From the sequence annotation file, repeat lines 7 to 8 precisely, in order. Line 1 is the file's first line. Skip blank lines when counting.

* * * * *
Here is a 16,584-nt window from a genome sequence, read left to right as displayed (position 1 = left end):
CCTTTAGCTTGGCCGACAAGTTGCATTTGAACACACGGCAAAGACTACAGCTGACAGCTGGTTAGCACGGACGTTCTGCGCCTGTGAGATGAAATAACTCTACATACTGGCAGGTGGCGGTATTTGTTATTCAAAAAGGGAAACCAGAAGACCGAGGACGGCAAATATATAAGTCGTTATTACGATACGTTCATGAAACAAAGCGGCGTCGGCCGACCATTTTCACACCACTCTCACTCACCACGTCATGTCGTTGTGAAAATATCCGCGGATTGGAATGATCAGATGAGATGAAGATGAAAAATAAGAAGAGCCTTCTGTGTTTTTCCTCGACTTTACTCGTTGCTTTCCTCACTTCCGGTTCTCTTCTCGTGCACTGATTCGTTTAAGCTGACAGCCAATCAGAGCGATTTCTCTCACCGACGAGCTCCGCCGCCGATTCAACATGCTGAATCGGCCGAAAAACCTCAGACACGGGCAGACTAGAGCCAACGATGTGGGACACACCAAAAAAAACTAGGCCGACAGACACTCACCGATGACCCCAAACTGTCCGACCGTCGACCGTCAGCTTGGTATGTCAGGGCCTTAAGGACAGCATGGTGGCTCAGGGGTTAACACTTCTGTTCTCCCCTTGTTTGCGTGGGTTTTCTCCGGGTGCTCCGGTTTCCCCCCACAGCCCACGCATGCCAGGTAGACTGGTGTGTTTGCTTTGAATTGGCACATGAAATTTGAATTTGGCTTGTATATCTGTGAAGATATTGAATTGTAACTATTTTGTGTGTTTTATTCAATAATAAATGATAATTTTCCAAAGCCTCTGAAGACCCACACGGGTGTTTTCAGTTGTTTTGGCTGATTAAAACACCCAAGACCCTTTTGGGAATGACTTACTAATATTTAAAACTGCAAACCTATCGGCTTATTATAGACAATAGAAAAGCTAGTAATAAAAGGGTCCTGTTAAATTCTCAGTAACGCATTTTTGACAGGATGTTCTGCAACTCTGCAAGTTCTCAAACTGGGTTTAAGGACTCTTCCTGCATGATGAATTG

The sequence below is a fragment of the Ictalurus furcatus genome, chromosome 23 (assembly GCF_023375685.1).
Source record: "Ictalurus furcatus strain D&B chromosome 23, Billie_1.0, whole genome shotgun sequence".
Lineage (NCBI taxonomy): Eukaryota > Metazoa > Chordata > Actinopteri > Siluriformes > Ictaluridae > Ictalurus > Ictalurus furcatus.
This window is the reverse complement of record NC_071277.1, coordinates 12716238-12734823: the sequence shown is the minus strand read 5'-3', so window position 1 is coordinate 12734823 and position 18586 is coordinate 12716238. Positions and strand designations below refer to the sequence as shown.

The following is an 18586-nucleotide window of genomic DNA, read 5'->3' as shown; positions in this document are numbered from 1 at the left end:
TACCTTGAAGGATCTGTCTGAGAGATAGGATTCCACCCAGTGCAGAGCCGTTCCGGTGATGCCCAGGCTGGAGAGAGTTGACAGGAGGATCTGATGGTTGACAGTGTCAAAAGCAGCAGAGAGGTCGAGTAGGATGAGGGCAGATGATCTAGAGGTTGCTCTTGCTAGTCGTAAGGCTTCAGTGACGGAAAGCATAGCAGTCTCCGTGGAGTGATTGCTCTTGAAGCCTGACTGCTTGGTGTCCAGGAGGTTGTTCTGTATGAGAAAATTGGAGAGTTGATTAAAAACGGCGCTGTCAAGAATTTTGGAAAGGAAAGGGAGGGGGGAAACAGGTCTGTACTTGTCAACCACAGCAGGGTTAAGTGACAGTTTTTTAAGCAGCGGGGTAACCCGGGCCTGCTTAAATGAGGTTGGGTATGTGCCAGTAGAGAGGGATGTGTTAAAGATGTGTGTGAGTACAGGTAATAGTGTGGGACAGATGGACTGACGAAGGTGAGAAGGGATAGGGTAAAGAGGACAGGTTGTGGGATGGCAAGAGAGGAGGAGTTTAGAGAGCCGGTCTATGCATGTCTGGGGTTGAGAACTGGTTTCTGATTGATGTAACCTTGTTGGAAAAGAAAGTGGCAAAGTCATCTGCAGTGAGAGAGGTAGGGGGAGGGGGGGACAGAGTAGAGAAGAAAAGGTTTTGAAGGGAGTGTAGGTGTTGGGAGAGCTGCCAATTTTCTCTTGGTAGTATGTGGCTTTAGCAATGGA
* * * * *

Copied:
The following is an 18586-nucleotide window of genomic DNA, read 5'->3' as shown; positions in this document are numbered from 1 at the left end:
TACCTTGAAGGATCTGTCTGAGAGATAGGATTCCACCCAGTGCAGAGCCGTTCCGGTGATGCCCAGGCTGGAGAGAGTTGACAGGAGGATCTGATGGTTGACAGTGTCAAAAGCAGCAGAGAGGTCGAGTAGGATGAGGGCAGATGATCTAGAGGTTGCTCTTGCTAGTCGTAAGGCTTCAGTGACGGAAAGCATAGCAGTCTCCGTGGAGTGATTGCTCTTGAAGCCTGACTGCTTGGTGTCCAGGAGGTTGTTCTGTATGAGAAAATTGGAGAGTTGATTAAAAACGGCGCTGTCAAGAATTTTGGAAAGGAAAGGGAGGGGGGAAACAGGTCTGTACTTGTCAACCACAGCAGGGTTAAGTGACAGTTTTTTAAGCAGCGGGGTAACCCGGGCCTGCTTAAATGAGGTTGGGTATGTGCCAGTAGAGAGGGATGTGTTAAAGATGTGTGTGAGTACAGGTAATAGTGTGGGACAGATGGACTGACGAAGGTGAGAAGGGATAGGGTAAAGAGGACAGGTTGTGGGATGGCAAGAGAGGAGGAGTTTAGAGAGCCGGTCTATGCATGTCTGGGGTTGAGAACTGGTTTCTGATTGATGTAACCTTGTTGGAAAAGAAAGTGGCAAAGTCATCTGCAGTGAGAGAGGTAGGGGGAGGGGGGGACAGAGTAGAGAAGAAAAGGTTTTGAAGGGAGTGTAGGTGTTGGGAGAGCTGCCAATTTTCTCTTGGTAGTATGTGGCTTTAGCAATGGA